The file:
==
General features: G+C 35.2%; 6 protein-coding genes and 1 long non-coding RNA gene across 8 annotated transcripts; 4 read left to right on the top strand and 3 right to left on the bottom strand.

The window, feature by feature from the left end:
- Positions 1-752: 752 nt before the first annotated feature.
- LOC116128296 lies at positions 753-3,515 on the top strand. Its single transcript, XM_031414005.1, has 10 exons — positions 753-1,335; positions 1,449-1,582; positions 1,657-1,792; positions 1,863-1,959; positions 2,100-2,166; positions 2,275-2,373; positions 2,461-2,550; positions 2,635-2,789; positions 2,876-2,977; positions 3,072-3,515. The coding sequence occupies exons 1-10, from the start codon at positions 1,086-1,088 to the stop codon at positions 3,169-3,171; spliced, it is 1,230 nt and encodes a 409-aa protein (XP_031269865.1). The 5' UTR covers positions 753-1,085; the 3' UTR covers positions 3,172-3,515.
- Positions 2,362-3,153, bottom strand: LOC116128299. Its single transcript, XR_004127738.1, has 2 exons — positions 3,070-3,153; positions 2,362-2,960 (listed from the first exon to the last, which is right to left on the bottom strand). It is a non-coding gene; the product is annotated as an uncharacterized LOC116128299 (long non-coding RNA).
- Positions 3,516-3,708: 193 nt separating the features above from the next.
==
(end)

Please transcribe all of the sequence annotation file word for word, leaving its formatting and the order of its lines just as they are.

General features: G+C 35.2%; 6 protein-coding genes and 1 long non-coding RNA gene across 8 annotated transcripts; 4 read left to right on the top strand and 3 right to left on the bottom strand.

The window, feature by feature from the left end:
- Positions 1-752: 752 nt before the first annotated feature.
- LOC116128296 lies at positions 753-3,515 on the top strand. Its single transcript, XM_031414005.1, has 10 exons — positions 753-1,335; positions 1,449-1,582; positions 1,657-1,792; positions 1,863-1,959; positions 2,100-2,166; positions 2,275-2,373; positions 2,461-2,550; positions 2,635-2,789; positions 2,876-2,977; positions 3,072-3,515. The coding sequence occupies exons 1-10, from the start codon at positions 1,086-1,088 to the stop codon at positions 3,169-3,171; spliced, it is 1,230 nt and encodes a 409-aa protein (XP_031269865.1). The 5' UTR covers positions 753-1,085; the 3' UTR covers positions 3,172-3,515.
- Positions 2,362-3,153, bottom strand: LOC116128299. Its single transcript, XR_004127738.1, has 2 exons — positions 3,070-3,153; positions 2,362-2,960 (listed from the first exon to the last, which is right to left on the bottom strand). It is a non-coding gene; the product is annotated as an uncharacterized LOC116128299 (long non-coding RNA).
- Positions 3,516-3,708: 193 nt separating the features above from the next.